One of phishers’ preferred methods for fooling both targets and email filters is to use legitimate services to host phishing pages. The latest example of this involves Office 365 users being directed to phishing and malicious pages hosted on Office Sway, a web application for content creation that’s part of Microsoft Office.
The email that tries to trick recipients into visiting the phishing page isn’t stopped by Microsoft’s filters, likely because:
- It was sent from an onmicrosoft.com email address
- Includes links in the email that point to sway.office.com and other trusted sites (e.g., LinkedIn).
It pretends to be a fax receipt notice, shows a small image of the supposedly received fax, and asks the user to open the attachment to view it.
The phishing Office Sway page
Those who fall for the scheme are directed to a landing page hosted on Sway, which instructs them to click on another link that will either download a malicious file or lead them to a spoofed Office 365 login page:
“The Sway page will include trusted brand names. Most commonly, the spoofed brands are Microsoft-affiliated, just like the SharePoint logo shown in the example above,” Avanan explained.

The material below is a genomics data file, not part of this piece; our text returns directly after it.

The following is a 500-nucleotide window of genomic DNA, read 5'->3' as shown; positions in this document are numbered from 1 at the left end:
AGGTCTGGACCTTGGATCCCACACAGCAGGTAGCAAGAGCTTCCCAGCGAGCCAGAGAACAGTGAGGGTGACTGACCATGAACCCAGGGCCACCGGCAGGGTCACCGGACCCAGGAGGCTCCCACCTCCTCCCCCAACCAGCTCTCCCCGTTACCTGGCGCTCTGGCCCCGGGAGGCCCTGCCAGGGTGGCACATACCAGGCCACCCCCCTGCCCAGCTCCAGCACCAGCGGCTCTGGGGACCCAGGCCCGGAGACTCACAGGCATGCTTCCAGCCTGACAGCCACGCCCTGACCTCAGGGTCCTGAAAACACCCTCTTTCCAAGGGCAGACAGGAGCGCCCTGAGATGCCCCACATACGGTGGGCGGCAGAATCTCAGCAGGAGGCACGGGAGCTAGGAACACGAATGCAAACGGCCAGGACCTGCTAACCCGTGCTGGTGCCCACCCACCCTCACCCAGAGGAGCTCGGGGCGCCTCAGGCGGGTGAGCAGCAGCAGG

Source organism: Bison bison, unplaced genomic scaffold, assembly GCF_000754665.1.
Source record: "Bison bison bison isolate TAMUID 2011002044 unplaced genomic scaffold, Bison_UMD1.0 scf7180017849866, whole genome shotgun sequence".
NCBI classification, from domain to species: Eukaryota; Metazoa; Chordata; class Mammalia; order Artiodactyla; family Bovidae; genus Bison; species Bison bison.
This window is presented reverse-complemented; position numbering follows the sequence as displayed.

And if the recipient is logged into an Office account, Sway pages appear wrapped in Office 365 styling with accompanying menus, making the page even more convincing.
“Attackers can turn Microsoft Sway into most any site they like, causing both Outlook and even the most savvy recipients to trust sway.com links,” the company pointed out, and noted that because the attackers are using multiple senders and domains, blacklisting them won’t work.
“Instead, we’ve seen many clients blacklist sway.office.com in their web filters. Unless your organization actively uses Sway, you should consider blocking Sway links,” they advised.